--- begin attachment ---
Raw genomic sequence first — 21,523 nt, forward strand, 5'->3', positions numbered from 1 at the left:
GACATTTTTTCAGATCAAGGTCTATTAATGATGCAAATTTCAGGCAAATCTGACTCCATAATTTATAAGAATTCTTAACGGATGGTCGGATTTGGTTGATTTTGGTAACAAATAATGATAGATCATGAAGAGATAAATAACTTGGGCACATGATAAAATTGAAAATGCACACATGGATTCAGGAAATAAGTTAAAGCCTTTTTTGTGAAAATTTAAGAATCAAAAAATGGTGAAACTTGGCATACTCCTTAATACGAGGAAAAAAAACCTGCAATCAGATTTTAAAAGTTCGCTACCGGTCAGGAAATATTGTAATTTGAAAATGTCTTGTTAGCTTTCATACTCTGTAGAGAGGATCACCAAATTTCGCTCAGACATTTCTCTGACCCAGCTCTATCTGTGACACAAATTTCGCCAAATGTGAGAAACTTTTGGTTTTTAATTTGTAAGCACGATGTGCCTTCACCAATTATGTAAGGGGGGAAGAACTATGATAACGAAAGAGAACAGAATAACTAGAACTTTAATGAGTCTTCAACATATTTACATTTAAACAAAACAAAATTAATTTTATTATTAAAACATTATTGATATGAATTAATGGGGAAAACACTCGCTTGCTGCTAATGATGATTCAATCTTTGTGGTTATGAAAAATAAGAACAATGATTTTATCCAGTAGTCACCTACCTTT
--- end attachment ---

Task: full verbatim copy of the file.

Raw genomic sequence first — 21,523 nt, forward strand, 5'->3', positions numbered from 1 at the left:
GACATTTTTTCAGATCAAGGTCTATTAATGATGCAAATTTCAGGCAAATCTGACTCCATAATTTATAAGAATTCTTAACGGATGGTCGGATTTGGTTGATTTTGGTAACAAATAATGATAGATCATGAAGAGATAAATAACTTGGGCACATGATAAAATTGAAAATGCACACATGGATTCAGGAAATAAGTTAAAGCCTTTTTTGTGAAAATTTAAGAATCAAAAAATGGTGAAACTTGGCATACTCCTTAATACGAGGAAAAAAAACCTGCAATCAGATTTTAAAAGTTCGCTACCGGTCAGGAAATATTGTAATTTGAAAATGTCTTGTTAGCTTTCATACTCTGTAGAGAGGATCACCAAATTTCGCTCAGACATTTCTCTGACCCAGCTCTATCTGTGACACAAATTTCGCCAAATGTGAGAAACTTTTGGTTTTTAATTTGTAAGCACGATGTGCCTTCACCAATTATGTAAGGGGGGAAGAACTATGATAACGAAAGAGAACAGAATAACTAGAACTTTAATGAGTCTTCAACATATTTACATTTAAACAAAACAAAATTAATTTTATTATTAAAACATTATTGATATGAATTAATGGGGAAAACACTCGCTTGCTGCTAATGATGATTCAATCTTTGTGGTTATGAAAAATAAGAACAATGATTTTATCCAGTAGTCACCTACCTTT